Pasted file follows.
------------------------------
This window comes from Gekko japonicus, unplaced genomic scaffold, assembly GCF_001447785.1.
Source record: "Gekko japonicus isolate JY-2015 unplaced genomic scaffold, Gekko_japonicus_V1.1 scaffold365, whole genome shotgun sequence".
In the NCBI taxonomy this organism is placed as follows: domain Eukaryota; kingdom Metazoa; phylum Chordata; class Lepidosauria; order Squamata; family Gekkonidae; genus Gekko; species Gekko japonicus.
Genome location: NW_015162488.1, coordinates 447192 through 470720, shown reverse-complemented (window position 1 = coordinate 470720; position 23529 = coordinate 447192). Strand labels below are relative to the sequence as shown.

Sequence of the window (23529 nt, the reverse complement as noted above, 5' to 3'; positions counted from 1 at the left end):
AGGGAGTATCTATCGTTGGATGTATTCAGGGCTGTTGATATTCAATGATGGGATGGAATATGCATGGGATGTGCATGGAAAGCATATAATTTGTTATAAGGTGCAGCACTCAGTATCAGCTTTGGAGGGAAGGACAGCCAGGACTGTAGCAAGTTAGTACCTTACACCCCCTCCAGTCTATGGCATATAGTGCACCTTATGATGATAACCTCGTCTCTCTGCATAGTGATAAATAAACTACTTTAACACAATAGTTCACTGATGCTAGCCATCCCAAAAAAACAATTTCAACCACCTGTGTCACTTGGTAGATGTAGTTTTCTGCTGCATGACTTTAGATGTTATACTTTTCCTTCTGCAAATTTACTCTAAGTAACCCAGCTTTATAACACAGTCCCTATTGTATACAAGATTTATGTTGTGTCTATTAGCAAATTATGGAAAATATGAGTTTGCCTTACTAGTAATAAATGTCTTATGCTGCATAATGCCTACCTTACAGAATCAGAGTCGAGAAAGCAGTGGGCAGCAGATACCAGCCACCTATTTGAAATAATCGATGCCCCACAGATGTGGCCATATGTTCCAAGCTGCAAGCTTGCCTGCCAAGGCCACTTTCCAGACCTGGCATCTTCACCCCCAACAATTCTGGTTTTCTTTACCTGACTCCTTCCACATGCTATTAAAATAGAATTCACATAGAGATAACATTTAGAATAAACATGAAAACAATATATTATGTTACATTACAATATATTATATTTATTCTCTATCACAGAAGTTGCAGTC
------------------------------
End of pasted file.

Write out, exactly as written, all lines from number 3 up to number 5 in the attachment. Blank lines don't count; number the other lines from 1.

In the NCBI taxonomy this organism is placed as follows: domain Eukaryota; kingdom Metazoa; phylum Chordata; class Lepidosauria; order Squamata; family Gekkonidae; genus Gekko; species Gekko japonicus.
Genome location: NW_015162488.1, coordinates 447192 through 470720, shown reverse-complemented (window position 1 = coordinate 470720; position 23529 = coordinate 447192). Strand labels below are relative to the sequence as shown.

Sequence of the window (23529 nt, the reverse complement as noted above, 5' to 3'; positions counted from 1 at the left end):